Charles de Gaulle once remarked, “The graveyards are full of indispensable men.”¹ While we know that life goes on regardless of the loss of any “indispensable” person, for a small business, the loss of a key person is not only a human tragedy, it can also represent the potential for significant financial loss.
Though business owners cannot protect themselves from the unexpected and sudden loss of a key employee, they may be able to protect themselves from the financial consequences of such a loss through the purchase of what is called “key person insurance.”
There is no legal definition for who a "key person" is, but think of someone whose loss, due to death or disability, would cause a material financial setback to the business. For example, a key person may be a top salesperson whose production would take considerable time to replace. Or perhaps it’s someone whose rapport guarantees the business access to needed future capital or a manager whose expertise will be hard to replace.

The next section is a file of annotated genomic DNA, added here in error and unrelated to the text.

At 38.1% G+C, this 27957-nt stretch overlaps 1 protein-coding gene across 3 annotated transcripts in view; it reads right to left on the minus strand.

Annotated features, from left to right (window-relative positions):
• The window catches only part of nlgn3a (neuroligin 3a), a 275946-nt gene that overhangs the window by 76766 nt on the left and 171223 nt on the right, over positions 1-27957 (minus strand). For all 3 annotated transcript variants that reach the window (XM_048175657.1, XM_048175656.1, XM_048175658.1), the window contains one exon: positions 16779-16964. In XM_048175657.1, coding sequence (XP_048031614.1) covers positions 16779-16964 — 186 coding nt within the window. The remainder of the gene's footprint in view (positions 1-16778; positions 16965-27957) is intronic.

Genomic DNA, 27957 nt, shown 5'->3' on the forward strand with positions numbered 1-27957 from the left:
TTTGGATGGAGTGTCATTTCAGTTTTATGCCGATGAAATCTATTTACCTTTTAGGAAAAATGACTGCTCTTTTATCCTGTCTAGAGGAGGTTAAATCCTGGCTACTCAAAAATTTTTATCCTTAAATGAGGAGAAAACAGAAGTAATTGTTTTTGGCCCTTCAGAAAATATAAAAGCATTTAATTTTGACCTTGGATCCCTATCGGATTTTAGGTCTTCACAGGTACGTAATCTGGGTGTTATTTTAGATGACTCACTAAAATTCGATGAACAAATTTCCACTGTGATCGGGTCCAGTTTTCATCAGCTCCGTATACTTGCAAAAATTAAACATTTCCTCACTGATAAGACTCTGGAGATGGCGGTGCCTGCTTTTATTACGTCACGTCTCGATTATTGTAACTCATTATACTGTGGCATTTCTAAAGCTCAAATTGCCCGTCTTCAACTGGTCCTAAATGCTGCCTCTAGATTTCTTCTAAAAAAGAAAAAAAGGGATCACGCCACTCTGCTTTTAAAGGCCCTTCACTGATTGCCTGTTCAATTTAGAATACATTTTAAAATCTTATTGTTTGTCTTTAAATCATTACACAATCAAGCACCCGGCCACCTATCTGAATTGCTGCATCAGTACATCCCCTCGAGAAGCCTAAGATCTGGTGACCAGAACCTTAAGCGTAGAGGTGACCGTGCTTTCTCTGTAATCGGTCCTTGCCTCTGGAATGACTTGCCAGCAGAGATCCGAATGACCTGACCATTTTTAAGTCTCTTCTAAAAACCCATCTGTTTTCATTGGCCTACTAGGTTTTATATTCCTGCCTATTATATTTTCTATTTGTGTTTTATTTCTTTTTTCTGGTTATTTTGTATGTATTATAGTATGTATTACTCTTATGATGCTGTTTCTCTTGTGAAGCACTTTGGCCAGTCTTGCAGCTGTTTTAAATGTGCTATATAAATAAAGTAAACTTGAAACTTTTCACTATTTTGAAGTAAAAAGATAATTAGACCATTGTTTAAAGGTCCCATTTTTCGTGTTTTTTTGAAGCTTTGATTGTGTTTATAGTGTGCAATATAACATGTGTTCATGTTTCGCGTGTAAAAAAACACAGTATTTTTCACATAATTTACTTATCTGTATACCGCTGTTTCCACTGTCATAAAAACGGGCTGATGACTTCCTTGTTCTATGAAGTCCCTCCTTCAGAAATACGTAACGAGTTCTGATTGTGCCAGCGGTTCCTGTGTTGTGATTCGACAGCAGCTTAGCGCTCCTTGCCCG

Key person insurance is a standard life insurance policy normally owned by and paid for by the business These premiums are generally non-deductible. The benefits are paid to the business tax-free in the event the insured key person dies or becomes disabled. (Coverage for death and disability are most often separate policies.)
To consider the amount of coverage, the business owner must calculate the financial impact of the loss of that key person, usually interim workaround costs plus the hiring and training of a replacement. The next step is to ascertain the cost of insurance for that amount. The business owner will then be able to make a decision that balances his or her protection needs with what the business can afford.
The proceeds may be used freely as the business requires. For example, they may be needed to meet day-to-day expenses, pay off debts, or to recruit new talent to the organization or --as expected-- to replace the lost key employee.
For most businesses, their most important asset is definitely their people. Yet, while they insure their other assets—such as buildings and cars—they often overlook the wisdom of doing the same for those individuals who are critical to their success.
- Brainyquote, 2017